A year ago, the GOP appeared confident that a repeal of the Affordable Care Act (ACA) would be forthcoming. Yet despite broad Republican support for the dismantling of President Obama’s signature legislation, it is still the healthcare law of the land. However, attorneys general in 20 red states are not treating it like an unmovable mountain; they’ve taken their displeasure with the ACA to court, asserting that a decision made by the Trump administration has made Obamacare ripe for repeal.

TX Atty. Gen. leads 19 other red-state leaders in anti-ACA litigation

Led by Texas Attorney General Ken Paxton, the group of state attorneys general filed a complaint in a north Texas federal court last month, a complaint that challenges the ACA. When Trump announced he was repealing the individual mandate that requires everyone to carry healthcare coverage or incur a tax penalty, many experts in the field warned that this would prove disastrous the markets. Because insurers rely on the reassurance that enough healthy individuals will pay into the system to offset the financial burden of covering the chronically ill, with that reassurance removed, insurance companies will likely hike their rates, perhaps steeply.

­And the GOP’s Tax Cuts and Jobs Act, enacted this past winter, officially zeroed out the individual healthcare mandate penalty. The plaintiffs say that the mandate is no longer a tax, and therefore they believe that the ACA is open to be challenged.

Would repeal of ACA “destabilize the markets”?

George Horvath, health law scholar at the University of California at Berkeley law school, had this to say to Modern Healthcare: “It would be a decision to destabilize the markets. It is not just the individual market, it is Medicaid expansion and insurance regulations.”

Timothy Jost, health law scholar, is an expert on the ACA. He says that the attorneys general are not envisioning what a repeal of the law would do to the millions of individuals who count on it. “Does that mean the donut hole comes back for Medicare?” he told Modern Healthcare. “Do 12 million to 14 million people lose Medicaid coverage? Do 10 million people lose exchange coverage?”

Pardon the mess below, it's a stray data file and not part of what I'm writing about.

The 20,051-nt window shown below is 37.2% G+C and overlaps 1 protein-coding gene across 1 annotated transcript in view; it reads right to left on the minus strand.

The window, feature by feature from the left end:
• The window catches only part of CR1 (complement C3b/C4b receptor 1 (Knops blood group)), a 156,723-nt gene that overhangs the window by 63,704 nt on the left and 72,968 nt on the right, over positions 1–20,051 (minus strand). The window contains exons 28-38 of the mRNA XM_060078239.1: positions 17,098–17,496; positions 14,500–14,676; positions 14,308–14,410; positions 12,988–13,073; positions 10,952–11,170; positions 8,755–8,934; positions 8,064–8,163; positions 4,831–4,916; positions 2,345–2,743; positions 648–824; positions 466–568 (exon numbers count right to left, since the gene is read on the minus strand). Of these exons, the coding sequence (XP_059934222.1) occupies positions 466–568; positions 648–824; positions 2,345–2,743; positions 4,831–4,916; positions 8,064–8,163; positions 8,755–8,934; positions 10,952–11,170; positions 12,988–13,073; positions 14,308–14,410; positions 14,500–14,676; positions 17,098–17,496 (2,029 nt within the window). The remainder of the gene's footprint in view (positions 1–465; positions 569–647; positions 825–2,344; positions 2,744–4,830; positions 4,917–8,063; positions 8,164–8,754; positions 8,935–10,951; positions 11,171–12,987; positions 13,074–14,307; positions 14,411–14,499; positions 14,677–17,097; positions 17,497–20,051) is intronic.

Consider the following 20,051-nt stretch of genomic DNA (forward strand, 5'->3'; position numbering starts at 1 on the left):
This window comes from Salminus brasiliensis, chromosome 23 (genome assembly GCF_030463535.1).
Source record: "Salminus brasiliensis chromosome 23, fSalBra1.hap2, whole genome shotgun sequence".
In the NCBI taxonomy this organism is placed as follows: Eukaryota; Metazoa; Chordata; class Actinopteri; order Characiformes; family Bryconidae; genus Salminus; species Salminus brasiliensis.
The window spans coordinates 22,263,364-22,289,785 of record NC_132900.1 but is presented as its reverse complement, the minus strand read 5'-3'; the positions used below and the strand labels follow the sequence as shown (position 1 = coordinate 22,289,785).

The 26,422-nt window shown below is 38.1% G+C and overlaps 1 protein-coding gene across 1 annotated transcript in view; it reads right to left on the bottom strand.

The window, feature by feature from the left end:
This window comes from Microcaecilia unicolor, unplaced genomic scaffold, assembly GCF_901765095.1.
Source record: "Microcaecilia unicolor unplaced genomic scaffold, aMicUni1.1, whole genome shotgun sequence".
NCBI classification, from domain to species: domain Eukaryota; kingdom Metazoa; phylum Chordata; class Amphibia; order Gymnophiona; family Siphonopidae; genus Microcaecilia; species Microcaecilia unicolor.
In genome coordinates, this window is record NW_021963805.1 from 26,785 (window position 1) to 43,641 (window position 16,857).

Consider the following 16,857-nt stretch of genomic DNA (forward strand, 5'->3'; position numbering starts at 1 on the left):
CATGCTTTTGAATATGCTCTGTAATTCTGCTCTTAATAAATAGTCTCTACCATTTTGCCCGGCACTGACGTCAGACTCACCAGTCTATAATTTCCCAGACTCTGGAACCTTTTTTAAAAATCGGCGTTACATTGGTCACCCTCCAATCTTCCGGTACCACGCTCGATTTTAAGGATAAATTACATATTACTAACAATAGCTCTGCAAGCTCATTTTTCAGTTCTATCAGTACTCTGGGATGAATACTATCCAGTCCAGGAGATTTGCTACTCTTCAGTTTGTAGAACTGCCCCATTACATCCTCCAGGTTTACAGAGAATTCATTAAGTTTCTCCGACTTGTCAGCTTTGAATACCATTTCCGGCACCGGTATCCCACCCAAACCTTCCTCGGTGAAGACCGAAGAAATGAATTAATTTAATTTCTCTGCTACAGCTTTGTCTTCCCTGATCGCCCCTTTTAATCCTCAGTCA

And Wendy Netter Epstein, professor of law and director of the Jaharis Health Law Institute at the DePaul University College of Law, warns that the part of the plaintiffs’ case that ostensibly conflates the individual mandate with the ACA as a whole might not hold up to judicial scrutiny.

Hospital assn. joins plaintiffs: “Our concern is more practical”

It’s likely that many people who currently don’t qualify for Medicare or Medicaid won’t be able to afford individual coverage when insurers raise rates to account for the loss of large numbers of healthy enrollees. Healthcare providers realize that will translate to uncompensated care costs for them.

The Missouri Hospital Association joined the attorneys general as a plaintiff in the case; Dave Dillon, spokesperson for the association, said, “Our concern is more practical—what happens when hundreds of thousands of marketplace enrollees would lose coverage?” He noted that his state’s hospitals have reported an uptick in uncompensated care costs, even with the ACA in full force.

Ultimately, though, there may be an irreconcilable issue at the heart of the case made by the attorneys general, at least regarding what they also seek in the long run. These red state legislators are asking a court to put an end to the ACA. But they also claim to want their states’ residents to have healthcare coverage.

Does the lawsuit contradict what state legislators want for their residents?

For instance, when Modern Healthcare asked Florida’s Republican governor Rick Scott if he might consider revisions to some of the ACA’s provisions, rather than yanking the law altogether, his spokesperson affirmed that the governor supports an immediate “repeal and replace.” (Florida is one of the 20 plaintiff states.)

And yet, Scott’s deputy communications director McKinley Lewis said that the governor’s “primary focus remains replacing Obamacare with a new healthcare policy that allows Florida families to have access to quality healthcare at an affordable price,” which means Scott expects his residents to have access to coverage in the absence of the ACA’s offerings, although the lawsuit is only addressing repealing the law.

The case will be heard by George W. Bush appointee U.S. District Judge Reed O’Connor.

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